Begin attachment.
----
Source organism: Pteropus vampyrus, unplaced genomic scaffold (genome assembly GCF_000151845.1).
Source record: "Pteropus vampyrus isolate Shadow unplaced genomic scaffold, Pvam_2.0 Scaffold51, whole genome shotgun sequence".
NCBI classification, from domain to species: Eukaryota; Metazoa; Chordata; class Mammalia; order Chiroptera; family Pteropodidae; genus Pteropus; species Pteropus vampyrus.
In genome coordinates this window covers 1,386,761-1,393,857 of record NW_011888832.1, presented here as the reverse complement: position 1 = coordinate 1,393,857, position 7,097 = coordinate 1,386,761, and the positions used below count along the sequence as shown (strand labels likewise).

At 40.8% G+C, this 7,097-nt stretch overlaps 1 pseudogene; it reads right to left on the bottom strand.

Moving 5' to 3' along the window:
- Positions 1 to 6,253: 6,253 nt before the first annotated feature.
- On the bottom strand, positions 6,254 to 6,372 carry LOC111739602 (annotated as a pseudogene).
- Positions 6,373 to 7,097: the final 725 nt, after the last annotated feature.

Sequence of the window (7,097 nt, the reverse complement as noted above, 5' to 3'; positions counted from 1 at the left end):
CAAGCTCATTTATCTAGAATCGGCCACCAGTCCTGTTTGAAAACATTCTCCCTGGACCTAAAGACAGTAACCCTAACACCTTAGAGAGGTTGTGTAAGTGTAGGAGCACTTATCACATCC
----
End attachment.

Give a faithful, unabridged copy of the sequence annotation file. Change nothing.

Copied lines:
Source organism: Pteropus vampyrus, unplaced genomic scaffold (genome assembly GCF_000151845.1).
Source record: "Pteropus vampyrus isolate Shadow unplaced genomic scaffold, Pvam_2.0 Scaffold51, whole genome shotgun sequence".
NCBI classification, from domain to species: Eukaryota; Metazoa; Chordata; class Mammalia; order Chiroptera; family Pteropodidae; genus Pteropus; species Pteropus vampyrus.
In genome coordinates this window covers 1,386,761-1,393,857 of record NW_011888832.1, presented here as the reverse complement: position 1 = coordinate 1,393,857, position 7,097 = coordinate 1,386,761, and the positions used below count along the sequence as shown (strand labels likewise).

At 40.8% G+C, this 7,097-nt stretch overlaps 1 pseudogene; it reads right to left on the bottom strand.

Moving 5' to 3' along the window:
- Positions 1 to 6,253: 6,253 nt before the first annotated feature.
- On the bottom strand, positions 6,254 to 6,372 carry LOC111739602 (annotated as a pseudogene).
- Positions 6,373 to 7,097: the final 725 nt, after the last annotated feature.

Sequence of the window (7,097 nt, the reverse complement as noted above, 5' to 3'; positions counted from 1 at the left end):
CAAGCTCATTTATCTAGAATCGGCCACCAGTCCTGTTTGAAAACATTCTCCCTGGACCTAAAGACAGTAACCCTAACACCTTAGAGAGGTTGTGTAAGTGTAGGAGCACTTATCACATCC